Friday, April 24, 2009

The saving gene

So, Ben's ninth birthday is imminent and he's been receiving checks and cash in the mail with his birthday cards. You know what he wants to do with this money? Save it. Put it in his wallet or his savings account and never take it out.

Sure, he'd like to reserve the right to buy any desired loot he doesn't receive as gifts—but he'd like to buy those items with someone else's money. Birthday money that has been given to him immediately ceases to be other people's spendable money and is transformed into Ben's Must-Be-Hoarded Money.

While I applaud the child's inclination to save (aw, he takes after his ma and da), he was completely missing the point of birthday money. I think he understands now that I've laid it out straight and will not ask his parents to buy crap for him right on the heels of receiving more crap than he needs. (And by "crap," I mean "thoughtful gifts," of course.) There will be no post-birthday bailouts for greedy children!

Are you more a saver or a spender?


DoctorMama said...

Saver. I live well beneath my means (1/2 the house I'm "expected" to have, 1/5 the car, and probably 1/20 the clothes) so that I can sock, sock, sock it away for retirement. I started young, too. I bet Ben will keep up the tradition. [wipes eyes.]

Mignon said...

Hmm, how to answer that. We live relatively modestly, and Jim makes a tidy sum (and I used to make a tidy sum). I look around our little house, and can't imagine where it went... and then I remember the cache of gear in the basement: climbing ropes and carabiners and hockey equipment and skis and high-tech tents and hunting bows and tennis rackets. So, still don't know how to answer that. I drive a used car, the kids wear hand-me-downs, but Jim's got thousands of dollars of tiny metal devices to keep him from falling off cliffs.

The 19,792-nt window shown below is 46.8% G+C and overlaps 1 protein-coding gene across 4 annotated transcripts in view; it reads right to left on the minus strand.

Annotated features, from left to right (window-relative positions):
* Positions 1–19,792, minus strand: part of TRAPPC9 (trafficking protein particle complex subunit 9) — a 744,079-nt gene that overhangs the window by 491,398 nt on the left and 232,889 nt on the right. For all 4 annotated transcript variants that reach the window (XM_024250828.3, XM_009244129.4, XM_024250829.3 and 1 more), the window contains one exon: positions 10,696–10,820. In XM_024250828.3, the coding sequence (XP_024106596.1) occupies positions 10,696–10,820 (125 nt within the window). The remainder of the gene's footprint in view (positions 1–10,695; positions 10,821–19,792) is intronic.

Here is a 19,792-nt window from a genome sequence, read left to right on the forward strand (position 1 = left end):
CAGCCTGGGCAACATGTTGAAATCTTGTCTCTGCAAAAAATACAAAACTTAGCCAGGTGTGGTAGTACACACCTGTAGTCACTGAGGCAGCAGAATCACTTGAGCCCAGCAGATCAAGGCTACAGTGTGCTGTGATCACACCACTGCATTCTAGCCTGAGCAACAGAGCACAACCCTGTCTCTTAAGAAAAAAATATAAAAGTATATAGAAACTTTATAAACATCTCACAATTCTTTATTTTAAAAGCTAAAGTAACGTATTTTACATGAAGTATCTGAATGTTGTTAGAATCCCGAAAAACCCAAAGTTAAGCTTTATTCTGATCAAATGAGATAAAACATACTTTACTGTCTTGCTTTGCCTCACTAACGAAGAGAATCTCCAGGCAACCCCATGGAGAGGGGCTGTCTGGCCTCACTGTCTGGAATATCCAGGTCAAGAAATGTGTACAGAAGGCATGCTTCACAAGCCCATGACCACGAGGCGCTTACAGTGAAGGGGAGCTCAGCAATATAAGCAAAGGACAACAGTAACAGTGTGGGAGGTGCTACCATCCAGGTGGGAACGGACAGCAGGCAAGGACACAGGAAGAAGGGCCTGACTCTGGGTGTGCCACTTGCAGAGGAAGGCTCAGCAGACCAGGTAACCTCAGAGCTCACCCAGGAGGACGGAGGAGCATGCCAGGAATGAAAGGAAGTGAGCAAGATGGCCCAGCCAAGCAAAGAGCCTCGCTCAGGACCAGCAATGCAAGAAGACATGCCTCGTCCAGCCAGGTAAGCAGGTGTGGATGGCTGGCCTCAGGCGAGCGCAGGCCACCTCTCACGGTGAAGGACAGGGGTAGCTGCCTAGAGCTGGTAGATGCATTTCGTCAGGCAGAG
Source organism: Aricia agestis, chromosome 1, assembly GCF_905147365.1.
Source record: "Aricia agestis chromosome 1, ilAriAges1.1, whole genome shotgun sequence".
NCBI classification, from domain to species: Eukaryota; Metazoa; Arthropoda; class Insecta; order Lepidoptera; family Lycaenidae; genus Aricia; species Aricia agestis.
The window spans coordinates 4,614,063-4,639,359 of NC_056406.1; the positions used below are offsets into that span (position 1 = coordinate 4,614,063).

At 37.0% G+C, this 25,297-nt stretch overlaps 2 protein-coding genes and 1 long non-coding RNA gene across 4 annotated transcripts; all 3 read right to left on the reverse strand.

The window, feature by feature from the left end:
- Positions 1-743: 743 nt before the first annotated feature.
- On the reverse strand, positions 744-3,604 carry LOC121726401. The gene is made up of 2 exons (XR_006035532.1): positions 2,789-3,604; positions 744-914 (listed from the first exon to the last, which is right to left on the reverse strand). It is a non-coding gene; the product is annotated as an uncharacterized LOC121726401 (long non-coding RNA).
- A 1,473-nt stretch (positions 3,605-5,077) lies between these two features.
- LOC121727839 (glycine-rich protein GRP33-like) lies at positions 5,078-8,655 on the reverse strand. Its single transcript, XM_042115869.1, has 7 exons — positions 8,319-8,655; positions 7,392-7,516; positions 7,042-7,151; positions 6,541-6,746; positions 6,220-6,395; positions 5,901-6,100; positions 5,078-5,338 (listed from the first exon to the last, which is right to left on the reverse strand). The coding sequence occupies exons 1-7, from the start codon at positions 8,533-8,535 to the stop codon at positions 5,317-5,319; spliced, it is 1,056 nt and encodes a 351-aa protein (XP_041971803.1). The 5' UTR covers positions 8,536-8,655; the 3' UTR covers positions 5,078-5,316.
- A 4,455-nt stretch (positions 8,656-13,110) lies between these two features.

Jay said...

I'm a saver up to a point and then a spender. I want six months of living expenses available in cash, or nearly cash, and the most I can afford to sock away for retirement, and then I spend it on what I want. I won't spend for spending's sake, and I won't save just for saving's sake.

So the less-than-huge house and the old-and-paid-for-cars help us have more money available for splurgy weekends away, fun technology toys, books and music and high-thread-count sheets, because that stuff makes us happy.

Narya said...

I'm probably closest to Jay. I spent too many years in grad school and/or otherwise broke for reasons that weren't entirely in my control to either spend wildly or save everything. I like a cash reserve and saving for retirement, but I also like doing Fun Stuff.

E. said...

I'm a total saver. Of course, I'm also a teacher, and so is my man, so we sort of have to be savers. (He's a saver too, but not as hard core as me. He keeps me from actually being miserly, particularly w/ kid-related stuff.) But I really do think if I made five times what I make, I'd still live pretty modestly. The feeling of being in the black and of having money in the bank is blissful to me. And the idea of taking on debt is anathema. I've never carried a credit card balance, and it's not b/c I've never known lean times. My grandparents taught me "don't spend what you don't have," and I absorbed that lesson.

Sarahlynn said...

spend spendspendspendspend.

Sadly, married to same.

Half the house we might have, reasonable cars, no big TVs or fancy gadgets, limited wardrobes, but we like to travel and LOVE to eat way too much.

I'd say we live about 5% above our means.

Anonymous said...

spender. and collector, ie: while spending mostly contemplating that i could get rid of it for even money.